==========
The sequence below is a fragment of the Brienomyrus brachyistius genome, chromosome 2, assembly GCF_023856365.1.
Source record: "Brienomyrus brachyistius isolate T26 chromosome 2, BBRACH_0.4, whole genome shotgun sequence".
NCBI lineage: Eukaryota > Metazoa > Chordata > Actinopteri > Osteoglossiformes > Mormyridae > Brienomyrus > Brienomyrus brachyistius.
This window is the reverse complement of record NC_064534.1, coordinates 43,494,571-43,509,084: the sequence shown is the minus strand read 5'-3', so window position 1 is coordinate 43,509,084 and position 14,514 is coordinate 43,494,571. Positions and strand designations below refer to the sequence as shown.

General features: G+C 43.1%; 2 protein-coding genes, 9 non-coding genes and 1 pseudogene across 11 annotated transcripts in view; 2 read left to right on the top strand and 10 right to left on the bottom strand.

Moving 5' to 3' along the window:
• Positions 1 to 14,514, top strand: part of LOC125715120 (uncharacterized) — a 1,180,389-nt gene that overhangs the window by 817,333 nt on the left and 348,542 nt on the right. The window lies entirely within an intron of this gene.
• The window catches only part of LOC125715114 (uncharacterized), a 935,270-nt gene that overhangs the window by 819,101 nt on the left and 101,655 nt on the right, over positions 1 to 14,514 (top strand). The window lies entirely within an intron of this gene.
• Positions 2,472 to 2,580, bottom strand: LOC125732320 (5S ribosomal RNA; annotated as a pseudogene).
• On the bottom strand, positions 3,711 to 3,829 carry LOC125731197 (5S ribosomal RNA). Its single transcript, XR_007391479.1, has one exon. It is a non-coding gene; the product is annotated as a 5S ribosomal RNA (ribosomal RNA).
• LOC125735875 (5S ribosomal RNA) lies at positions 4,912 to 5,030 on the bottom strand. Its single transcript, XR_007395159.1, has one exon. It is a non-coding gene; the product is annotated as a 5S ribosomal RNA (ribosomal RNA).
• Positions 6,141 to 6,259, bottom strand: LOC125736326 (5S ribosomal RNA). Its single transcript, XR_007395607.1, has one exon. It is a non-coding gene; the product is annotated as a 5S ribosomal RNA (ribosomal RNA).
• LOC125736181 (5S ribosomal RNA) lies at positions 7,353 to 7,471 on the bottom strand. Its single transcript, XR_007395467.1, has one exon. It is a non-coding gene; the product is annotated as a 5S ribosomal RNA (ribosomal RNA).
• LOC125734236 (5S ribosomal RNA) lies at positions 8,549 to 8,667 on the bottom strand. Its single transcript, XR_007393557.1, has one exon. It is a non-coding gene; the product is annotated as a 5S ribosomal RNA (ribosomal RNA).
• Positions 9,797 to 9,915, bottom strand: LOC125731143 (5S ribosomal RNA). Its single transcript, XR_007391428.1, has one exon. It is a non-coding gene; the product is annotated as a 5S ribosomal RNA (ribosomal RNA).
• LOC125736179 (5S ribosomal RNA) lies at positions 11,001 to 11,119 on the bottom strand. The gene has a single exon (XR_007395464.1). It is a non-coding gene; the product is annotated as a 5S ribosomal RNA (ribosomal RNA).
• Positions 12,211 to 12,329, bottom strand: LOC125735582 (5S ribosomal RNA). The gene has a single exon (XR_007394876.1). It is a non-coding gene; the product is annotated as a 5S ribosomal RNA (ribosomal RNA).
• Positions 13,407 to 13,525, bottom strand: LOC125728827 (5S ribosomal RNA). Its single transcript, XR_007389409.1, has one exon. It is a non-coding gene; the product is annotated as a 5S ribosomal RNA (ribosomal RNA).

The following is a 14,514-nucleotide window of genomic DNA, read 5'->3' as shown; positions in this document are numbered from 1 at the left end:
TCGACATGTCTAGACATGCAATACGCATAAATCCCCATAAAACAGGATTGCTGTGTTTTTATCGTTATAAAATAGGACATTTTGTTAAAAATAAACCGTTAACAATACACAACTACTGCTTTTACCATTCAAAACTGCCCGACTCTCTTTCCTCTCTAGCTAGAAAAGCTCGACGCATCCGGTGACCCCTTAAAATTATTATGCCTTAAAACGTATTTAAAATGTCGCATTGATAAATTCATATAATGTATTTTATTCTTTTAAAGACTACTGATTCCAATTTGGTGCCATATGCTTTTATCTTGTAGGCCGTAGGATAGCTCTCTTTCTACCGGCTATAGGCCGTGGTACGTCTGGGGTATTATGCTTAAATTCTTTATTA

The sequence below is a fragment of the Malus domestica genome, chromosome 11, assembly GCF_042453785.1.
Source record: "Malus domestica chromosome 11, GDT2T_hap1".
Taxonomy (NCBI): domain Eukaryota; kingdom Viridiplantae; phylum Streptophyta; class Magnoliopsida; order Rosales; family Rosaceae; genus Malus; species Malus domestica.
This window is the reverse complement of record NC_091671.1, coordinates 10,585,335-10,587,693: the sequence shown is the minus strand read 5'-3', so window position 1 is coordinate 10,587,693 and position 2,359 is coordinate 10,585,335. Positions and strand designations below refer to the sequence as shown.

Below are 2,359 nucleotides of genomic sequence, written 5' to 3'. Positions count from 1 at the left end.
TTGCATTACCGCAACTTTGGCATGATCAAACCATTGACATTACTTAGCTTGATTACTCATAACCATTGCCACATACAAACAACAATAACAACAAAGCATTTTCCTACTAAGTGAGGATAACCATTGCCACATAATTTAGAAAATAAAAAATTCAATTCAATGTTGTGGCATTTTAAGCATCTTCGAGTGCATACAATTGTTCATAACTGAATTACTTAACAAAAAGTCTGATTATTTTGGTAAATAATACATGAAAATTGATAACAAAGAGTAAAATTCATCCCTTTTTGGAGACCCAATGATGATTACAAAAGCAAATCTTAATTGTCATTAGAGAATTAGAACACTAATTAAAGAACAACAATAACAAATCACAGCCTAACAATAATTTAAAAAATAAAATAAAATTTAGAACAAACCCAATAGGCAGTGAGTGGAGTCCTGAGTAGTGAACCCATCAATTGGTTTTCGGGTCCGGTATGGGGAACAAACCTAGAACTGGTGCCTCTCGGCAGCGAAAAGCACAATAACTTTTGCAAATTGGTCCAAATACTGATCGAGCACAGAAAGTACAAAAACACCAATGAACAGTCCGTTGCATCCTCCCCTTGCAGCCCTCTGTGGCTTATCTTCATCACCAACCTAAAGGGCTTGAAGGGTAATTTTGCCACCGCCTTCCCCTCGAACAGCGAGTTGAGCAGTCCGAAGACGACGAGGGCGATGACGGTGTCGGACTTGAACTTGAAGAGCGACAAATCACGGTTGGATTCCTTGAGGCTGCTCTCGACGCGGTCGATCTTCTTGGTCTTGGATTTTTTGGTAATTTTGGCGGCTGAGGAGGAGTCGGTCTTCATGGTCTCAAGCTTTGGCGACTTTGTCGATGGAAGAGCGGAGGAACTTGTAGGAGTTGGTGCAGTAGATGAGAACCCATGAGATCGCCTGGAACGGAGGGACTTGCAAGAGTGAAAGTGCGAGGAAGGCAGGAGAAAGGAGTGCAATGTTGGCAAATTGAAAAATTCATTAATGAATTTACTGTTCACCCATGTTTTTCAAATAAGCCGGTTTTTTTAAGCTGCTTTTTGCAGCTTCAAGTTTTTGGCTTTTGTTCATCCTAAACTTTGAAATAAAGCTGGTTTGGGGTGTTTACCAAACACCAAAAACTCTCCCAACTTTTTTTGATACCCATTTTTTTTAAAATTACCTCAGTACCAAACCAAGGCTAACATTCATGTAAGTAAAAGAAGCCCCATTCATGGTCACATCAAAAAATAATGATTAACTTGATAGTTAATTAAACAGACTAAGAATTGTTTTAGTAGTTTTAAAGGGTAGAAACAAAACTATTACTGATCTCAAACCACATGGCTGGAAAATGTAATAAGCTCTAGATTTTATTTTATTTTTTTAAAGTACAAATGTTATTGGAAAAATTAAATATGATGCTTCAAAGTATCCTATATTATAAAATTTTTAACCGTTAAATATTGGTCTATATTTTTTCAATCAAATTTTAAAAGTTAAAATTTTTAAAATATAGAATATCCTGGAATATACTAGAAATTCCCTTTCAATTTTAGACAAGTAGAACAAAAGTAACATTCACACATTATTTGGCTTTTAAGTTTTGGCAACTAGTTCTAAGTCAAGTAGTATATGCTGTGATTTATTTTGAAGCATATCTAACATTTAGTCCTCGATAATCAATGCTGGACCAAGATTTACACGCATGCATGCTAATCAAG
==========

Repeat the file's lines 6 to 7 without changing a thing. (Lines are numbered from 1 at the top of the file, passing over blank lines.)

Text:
Moving 5' to 3' along the window:
• Positions 1 to 14,514, top strand: part of LOC125715120 (uncharacterized) — a 1,180,389-nt gene that overhangs the window by 817,333 nt on the left and 348,542 nt on the right. The window lies entirely within an intron of this gene.